The political turmoil stemming from the UK general election has sunk the confidence of British businesses, an industry body has warned.

The Institute of Directors (IoD) reported confidence has suffered a "dramatic drop", following an election which has left the Conservative Party eights seats short of an overall majority and needing support from Northern Ireland's Democratic Unionist Party to govern.

The snap-poll of 700 members highlighted businesses fear the government lacks a clear plan to solve the current political stalemate.

However, the IoD added the survey also found there was no appetite for a second election this year, suggesting going to the polls again before Christmas would create further problems for the UK economy.

"The needs of business and discussion of the economy were largely absent from the [general election] campaign, but this crash in confidence shows how urgently that must change in the new government," said Stephen Martin, IoD director-general.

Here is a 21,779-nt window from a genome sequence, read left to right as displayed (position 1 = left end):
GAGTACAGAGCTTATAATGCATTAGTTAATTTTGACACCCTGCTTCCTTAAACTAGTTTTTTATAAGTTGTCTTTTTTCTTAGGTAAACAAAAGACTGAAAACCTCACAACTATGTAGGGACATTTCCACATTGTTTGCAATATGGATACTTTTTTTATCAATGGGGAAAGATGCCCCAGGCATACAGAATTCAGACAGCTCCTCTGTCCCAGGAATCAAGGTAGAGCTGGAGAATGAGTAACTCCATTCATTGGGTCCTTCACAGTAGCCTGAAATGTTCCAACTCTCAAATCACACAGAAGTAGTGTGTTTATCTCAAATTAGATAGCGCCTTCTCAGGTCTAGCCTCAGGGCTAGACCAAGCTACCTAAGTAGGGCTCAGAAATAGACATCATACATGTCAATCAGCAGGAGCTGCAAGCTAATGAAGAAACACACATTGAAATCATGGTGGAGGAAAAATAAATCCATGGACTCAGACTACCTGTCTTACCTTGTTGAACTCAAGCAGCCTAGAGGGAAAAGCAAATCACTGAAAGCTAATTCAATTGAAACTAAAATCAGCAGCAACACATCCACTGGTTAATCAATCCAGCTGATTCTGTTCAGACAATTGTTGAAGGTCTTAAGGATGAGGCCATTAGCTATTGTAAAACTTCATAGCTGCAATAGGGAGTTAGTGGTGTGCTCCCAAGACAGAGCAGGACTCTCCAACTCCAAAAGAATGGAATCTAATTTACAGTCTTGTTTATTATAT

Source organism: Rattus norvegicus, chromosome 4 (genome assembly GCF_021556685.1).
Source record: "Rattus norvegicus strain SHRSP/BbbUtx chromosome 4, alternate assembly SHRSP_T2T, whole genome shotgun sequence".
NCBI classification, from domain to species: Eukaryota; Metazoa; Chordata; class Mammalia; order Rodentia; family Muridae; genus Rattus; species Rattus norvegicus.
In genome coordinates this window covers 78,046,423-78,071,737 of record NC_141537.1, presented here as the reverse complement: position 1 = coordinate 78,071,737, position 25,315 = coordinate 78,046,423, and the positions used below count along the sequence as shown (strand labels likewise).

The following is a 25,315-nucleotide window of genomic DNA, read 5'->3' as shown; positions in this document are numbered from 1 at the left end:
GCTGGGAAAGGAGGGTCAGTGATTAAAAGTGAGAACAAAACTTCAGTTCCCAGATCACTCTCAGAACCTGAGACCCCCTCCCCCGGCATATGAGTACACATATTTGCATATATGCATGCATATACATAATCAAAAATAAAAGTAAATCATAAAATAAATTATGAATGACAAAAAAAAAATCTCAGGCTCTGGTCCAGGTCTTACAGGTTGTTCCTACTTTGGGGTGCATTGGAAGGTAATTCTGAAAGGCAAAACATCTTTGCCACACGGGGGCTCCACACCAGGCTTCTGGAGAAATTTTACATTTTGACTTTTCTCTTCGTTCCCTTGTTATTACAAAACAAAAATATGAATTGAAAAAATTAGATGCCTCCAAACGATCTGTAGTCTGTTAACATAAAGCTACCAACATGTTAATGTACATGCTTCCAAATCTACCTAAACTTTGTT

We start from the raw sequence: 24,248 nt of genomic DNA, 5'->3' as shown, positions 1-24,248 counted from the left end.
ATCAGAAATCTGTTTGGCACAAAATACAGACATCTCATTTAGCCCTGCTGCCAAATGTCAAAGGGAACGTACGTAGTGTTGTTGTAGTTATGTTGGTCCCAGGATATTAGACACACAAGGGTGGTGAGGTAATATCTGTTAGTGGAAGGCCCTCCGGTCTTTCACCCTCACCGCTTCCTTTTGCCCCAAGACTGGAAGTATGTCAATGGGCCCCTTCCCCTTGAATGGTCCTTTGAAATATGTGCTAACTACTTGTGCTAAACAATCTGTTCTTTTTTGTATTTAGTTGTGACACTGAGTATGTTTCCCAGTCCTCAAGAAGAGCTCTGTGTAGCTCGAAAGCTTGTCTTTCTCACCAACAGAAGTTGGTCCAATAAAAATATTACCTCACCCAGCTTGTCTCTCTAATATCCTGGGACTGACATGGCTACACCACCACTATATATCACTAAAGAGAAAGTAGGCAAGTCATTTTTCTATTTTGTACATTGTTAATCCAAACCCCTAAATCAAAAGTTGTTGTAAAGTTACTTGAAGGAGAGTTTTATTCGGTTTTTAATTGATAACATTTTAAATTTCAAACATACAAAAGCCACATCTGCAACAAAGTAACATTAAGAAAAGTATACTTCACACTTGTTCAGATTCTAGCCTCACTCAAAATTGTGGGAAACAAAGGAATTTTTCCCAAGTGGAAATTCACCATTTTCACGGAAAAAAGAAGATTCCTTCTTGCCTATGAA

Members of the IoD stressed the government should now focus on securing a new trade deal with the European Union, as well as clarify the status of EU citizens currently living in Britain.

Brexit negotiations are scheduled to begin next week as Britain kicks off the two-year process that will take it out of the 28-country bloc by March 2019. However, that timeline now looks optimistic after May's unexpected electoral debacle last week.

The result of the election is understood to have substantially weakened May's position, both within her own party and in the eyes of Brussels, while simultaneously emboldening Tory MPs who favoured a so-called "soft Brexit" approach.

Paul Drechsler, president of the Confederation of British Industry, echoed the IoD's thoughts, suggesting Britain needed to swiftly recognise the rights of EU workers in the UK.

"To succeed, the UK needs to build the best partnership seen anywhere in the world between its business and the new government, not just on Brexit but on other issues fundamental to the foundations of our economy," he said.